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Prokofiev, Martin, Dvořák, and Haydn: Ludovic Morlot, conductor, Ben Hausmann, oboe, Seattle Symphony, Benaroya Hall, Seattle, 24.10.2009 (BJ)

France seems to be producing some remarkably talented young conductors these days. Almost exactly two years ago, Stéphane Denève, music director of the Royal Scottish National Orchestra, made an impressive Seattle Symphony debut with a program highlighted by a superb performance of Images, from Debussy’s Ibéria. This time it was the turn of Ludovic Morlot, who has been widely admired in both European and American musical centers, and who brought a beautifully designed program running from Prokofiev’s Classical Symphony, by way of Martinç’s Oboe Concerto and three of DvoÍák’s Legends, to Haydn’s Symphony No. 88.

Unfussy of gesture, and conducting without baton, Morlot showed himself to be a true leader, bringing both dynamism and subtlety to bear on the music, and drawing some particularly refined playing from the orchestral strings. This being one of the weeks when many members of the orchestra were doing duty a few miles further north in the Seattle Opera’s Traviata production, several of the principal chairs were occupied by deputies or guests, but nothing about the results demanded any leniency in critical judgement. Indeed, Susan Carroll led the horns to splendid effect, contributing several superb solos of her own, and the gorgeous theme of Haydn’s slow movement was seductively delivered by guest principal cellist and oboist Eric Gaenslen and Shannon Spicciati.

This Haydn fully justified its place as conclusion of the program–it’s always a pleasure to encounter a Haydn symphony, not summarily disposed of as a sort of inconsequential curtain-raiser, but at the end of the evening, where the composer’s greatness has the opportunity to make its full effect. Morlot led a performance both sprightly and sensitive. It was essentially an interpretation informed by modern concepts of “historically informed” performance practice. The minuet, for instance, was taken at a healthy, one-in-a-bar clip, duly relaxed a touch for the delicious trio, which made it the more surprising that the repeats in the da capo were not observed as is the best contemporary practice. But without more than the tiniest holding back of tempo, Morlot did manage to make the main minuet theme’s final return something of a real event, and he was to be equally successful in managing the wonderful, witty transition that repeatedly postpones one of the thematic returns in the finale.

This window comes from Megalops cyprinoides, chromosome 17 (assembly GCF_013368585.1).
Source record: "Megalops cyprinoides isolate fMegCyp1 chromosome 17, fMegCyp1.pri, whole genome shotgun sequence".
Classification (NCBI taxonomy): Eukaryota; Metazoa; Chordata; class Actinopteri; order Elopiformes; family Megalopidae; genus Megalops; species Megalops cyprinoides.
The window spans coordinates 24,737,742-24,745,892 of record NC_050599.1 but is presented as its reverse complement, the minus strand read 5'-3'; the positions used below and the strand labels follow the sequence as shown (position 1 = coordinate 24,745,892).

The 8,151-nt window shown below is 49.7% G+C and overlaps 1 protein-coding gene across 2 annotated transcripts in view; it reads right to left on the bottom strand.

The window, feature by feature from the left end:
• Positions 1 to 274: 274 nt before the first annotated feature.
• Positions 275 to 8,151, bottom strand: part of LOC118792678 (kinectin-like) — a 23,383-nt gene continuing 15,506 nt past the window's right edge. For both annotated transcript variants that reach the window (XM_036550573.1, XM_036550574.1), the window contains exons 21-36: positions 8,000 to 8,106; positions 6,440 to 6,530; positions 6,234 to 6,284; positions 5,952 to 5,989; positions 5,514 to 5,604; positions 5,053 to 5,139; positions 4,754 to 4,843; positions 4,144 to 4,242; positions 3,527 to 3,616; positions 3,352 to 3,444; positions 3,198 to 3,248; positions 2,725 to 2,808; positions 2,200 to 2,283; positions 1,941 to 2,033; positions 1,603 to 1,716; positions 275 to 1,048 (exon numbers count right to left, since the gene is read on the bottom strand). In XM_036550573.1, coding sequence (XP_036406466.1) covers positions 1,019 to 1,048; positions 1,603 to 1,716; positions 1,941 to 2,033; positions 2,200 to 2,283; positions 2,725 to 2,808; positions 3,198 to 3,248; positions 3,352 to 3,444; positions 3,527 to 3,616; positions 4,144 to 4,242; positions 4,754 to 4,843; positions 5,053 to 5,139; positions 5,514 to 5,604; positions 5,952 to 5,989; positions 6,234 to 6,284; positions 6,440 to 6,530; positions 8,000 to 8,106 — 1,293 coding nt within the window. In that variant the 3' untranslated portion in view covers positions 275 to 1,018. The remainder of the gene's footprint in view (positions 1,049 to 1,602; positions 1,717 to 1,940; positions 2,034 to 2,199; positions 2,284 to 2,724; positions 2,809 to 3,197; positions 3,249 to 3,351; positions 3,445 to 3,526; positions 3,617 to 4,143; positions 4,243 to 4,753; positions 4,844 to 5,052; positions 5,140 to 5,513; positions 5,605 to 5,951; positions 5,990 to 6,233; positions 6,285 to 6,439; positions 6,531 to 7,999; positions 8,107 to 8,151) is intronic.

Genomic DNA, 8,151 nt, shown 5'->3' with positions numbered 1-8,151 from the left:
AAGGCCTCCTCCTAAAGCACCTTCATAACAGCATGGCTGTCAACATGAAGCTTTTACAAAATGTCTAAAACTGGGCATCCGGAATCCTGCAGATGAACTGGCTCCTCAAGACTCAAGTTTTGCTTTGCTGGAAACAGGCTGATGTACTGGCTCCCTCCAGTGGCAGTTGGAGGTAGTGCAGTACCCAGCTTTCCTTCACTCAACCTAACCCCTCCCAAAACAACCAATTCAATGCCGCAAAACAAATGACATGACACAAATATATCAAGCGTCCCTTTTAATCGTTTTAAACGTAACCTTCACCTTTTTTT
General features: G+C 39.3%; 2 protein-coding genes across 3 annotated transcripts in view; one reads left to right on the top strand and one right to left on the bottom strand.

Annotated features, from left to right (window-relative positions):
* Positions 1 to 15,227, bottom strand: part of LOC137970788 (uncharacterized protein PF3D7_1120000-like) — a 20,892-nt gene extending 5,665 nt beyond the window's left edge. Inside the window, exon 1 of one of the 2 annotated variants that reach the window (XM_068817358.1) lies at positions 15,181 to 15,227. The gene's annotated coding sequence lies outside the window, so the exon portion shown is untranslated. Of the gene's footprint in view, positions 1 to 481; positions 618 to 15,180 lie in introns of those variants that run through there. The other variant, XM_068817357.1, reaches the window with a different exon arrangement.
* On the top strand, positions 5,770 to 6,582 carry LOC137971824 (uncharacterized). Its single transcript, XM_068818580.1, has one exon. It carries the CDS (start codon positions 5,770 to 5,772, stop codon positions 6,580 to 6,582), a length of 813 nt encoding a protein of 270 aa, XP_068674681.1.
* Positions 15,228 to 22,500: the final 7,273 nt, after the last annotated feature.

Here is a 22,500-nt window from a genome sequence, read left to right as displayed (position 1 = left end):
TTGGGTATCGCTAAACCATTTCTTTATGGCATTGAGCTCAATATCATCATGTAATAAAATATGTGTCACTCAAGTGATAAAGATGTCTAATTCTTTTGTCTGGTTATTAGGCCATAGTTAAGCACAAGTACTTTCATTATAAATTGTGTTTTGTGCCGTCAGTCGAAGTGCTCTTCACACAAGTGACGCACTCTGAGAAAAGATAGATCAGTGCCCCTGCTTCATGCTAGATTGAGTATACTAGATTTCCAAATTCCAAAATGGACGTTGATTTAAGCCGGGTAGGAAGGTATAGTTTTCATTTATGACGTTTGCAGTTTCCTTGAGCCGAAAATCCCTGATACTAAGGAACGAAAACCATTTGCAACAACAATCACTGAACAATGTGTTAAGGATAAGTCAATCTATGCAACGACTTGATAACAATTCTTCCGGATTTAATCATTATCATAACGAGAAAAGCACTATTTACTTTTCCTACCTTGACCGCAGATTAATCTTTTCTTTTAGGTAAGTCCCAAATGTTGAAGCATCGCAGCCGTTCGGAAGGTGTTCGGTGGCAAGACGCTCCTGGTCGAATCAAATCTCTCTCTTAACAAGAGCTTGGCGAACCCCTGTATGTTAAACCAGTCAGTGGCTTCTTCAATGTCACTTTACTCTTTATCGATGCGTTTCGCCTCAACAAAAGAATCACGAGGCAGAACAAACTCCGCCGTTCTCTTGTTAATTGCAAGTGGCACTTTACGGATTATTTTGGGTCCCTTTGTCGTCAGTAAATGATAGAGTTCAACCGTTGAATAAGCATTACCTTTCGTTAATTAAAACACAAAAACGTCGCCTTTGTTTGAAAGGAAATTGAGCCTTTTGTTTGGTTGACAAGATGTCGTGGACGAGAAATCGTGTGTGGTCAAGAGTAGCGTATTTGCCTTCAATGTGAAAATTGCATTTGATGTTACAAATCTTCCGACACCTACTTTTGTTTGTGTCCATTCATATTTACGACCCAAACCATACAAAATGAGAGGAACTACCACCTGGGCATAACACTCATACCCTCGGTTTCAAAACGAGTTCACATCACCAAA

Both here and in the Prokofiev, where a nicely leisurely tempo for the first movement enabled the subordinate theme for once to live up to its “con eleganza” marking, Morlot was consistently stylish and expressive. He supported the Seattle Symphony’s excellent principal oboist, Ben Hausmann, eloquently in Martinç’s finely crafted concerto for the instrument, and brought ample warmth to Nos. 6, 7, and 9 of the DvoÍák Legends, unpretentious music that certainly deserves an occasional hearing to round out our picture of that composer’s wide-ranging genius. Altogether, then, a highly accomplished local debut, and one that makes me eager to renew and extend acquaintance with Ludovic Morlot’s abilities.

Bernard Jacobson


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